JPMorgan: More Regulatory Trouble and a Tipping Point


When it rains it pours, and JPMorgan Chase is in the middle of a monsoon. Bloomberg is reporting the superbank itself is predicting it will soon face even more regulatory enforcement action, this time over credit card related practices.

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In a May 8 Securities and Exchange Commission filing, JPMorgan said it "expects that its banking supervisors will in the future continue to take more formal enforcement actions against the firm." Collections practices and add-on products in particular are going to take center stage.

According to Bloomberg, both JPMorgan and Bank of America "stopped offering such add-on products entirely in the face of regulatory scrutiny," so it's not entirely clear what the Consumer Financial Protection Bureau will be going after. But apparently JPMorgan feels sure enough about the issue to make an official announcement.

The end is nigh ... maybe
If credit card related enforcement action against JPMorgan sounds all too familiar, that's because news broke just this past Thursday that California's attorney general would be filing suit against the superbank for engaging in "widespread, illegal robo-signing [and] debt-collection abuses against approximately 100,000 California credit card borrowers over at least a three-year period."

So maybe that solves part of the above-mentioned mystery: JPMorgan may have stopped certain credit card related practices, but that's no guarantee regulators won't take action against the bank for past practices.

However you want to look at it, though, JPMorgan just can't seem to catch a break. But the rubber finally meets the road at this year's shareholder meeting, now less than a week away, with Dimon facing a proxy vote to strip him of his position as chairman. The vote is non-binding, but a majority "yes" could compel the board to take the proposed action anyway.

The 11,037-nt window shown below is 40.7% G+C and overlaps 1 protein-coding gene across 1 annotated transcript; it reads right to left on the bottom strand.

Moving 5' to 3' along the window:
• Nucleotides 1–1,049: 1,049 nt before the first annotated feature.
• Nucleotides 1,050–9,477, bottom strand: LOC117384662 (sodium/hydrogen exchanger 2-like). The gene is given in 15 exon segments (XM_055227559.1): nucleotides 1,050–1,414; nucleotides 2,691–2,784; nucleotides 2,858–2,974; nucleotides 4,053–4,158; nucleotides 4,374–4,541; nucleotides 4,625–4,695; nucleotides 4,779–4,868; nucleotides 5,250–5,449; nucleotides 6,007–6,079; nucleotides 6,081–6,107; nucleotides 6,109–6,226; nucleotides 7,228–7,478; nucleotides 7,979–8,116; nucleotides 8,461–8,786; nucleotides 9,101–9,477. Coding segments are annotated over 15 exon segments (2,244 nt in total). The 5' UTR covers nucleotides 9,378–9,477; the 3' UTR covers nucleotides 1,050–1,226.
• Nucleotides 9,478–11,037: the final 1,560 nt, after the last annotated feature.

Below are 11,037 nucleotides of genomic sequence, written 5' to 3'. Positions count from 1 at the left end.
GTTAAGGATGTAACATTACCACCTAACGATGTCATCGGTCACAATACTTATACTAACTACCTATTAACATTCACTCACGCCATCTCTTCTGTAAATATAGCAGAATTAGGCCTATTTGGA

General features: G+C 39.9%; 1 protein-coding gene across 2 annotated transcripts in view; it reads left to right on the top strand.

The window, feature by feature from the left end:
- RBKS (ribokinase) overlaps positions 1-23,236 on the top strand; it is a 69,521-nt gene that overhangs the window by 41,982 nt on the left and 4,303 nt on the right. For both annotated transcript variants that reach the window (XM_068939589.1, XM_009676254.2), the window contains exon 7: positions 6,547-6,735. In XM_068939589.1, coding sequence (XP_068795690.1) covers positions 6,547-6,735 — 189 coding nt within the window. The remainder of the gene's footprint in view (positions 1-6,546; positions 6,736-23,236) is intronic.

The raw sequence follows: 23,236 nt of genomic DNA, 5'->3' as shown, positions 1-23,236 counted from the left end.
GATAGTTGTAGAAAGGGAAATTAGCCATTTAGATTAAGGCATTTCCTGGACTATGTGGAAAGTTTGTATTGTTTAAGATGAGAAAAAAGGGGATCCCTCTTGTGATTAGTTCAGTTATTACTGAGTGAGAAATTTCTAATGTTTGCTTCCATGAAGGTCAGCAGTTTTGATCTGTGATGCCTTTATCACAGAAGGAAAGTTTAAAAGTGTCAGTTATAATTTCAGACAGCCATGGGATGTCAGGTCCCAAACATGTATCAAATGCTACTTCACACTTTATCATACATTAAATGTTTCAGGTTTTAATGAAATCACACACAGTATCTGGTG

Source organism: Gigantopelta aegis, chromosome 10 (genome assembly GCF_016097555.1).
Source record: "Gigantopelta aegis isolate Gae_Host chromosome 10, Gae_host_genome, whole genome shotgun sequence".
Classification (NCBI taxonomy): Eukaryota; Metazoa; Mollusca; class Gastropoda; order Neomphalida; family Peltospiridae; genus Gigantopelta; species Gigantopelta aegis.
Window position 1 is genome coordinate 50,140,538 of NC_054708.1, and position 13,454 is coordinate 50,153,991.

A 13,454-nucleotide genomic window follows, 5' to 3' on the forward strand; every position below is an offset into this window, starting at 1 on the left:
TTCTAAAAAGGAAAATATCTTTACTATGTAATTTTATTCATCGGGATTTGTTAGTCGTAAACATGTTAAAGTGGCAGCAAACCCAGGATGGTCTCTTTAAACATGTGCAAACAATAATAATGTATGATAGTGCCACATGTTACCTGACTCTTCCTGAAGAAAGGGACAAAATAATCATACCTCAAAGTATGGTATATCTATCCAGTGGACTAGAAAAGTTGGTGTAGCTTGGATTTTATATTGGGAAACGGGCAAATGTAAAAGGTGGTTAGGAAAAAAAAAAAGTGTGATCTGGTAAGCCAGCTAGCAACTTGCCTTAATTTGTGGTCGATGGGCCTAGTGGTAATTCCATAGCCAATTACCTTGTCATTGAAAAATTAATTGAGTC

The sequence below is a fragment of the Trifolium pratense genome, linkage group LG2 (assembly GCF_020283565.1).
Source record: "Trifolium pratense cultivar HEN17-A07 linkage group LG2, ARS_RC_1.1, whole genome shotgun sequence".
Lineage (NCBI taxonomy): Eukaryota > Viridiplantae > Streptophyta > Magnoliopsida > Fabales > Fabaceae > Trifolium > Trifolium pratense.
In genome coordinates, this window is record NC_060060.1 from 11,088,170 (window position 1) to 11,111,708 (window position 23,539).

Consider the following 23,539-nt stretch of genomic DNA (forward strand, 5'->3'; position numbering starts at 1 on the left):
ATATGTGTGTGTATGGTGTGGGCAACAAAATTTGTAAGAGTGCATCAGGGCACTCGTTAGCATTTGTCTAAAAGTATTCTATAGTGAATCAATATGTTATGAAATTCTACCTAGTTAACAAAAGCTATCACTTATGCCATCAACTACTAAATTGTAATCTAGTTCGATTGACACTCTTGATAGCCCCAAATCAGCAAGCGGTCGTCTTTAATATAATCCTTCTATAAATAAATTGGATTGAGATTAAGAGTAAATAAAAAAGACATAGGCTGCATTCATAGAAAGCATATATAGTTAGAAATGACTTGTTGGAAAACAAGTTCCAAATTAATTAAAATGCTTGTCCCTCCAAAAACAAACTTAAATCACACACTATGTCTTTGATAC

If Dimon survives this vote -- what has become a referendum on his tenure at JPMorgan -- investors at least will be able to relax, secure in the knowledge that their bank remains in the hands of the CEO and COB that has delivered three straight years of record profits and brought their bank out of the financial crisis arguably stronger than any other big bank out there.

Of course, Jamie Dimon staying put won't necessarily stop regulators from pursuing the bank -- potentially the opposite, in fact. A Dimon win might egg them on in their pursuit. Buckle up, Fools. The next week or two is going to be a very interesting time for JPMorgan watchers and investors.

This is a crucial time for the country's biggest bank, and may even be a tipping point: one I think the bank is going to emerge from stronger than ever.

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Fool contributor John Grgurich owns shares of JPMorgan Chase. Follow John's dispatches from the not-so-muddy trenches of high-finance and big-banking on Twitter @TMFGrgurich. The Motley Fool owns shares of Bank of America and JPMorgan Chase. Try any of our Foolish newsletter services free for 30 days. We Fools may not all hold the same opinions, but we all believe that considering a diverse range of insights makes us better investors. The Motley Fool has a lovely disclosure policy.

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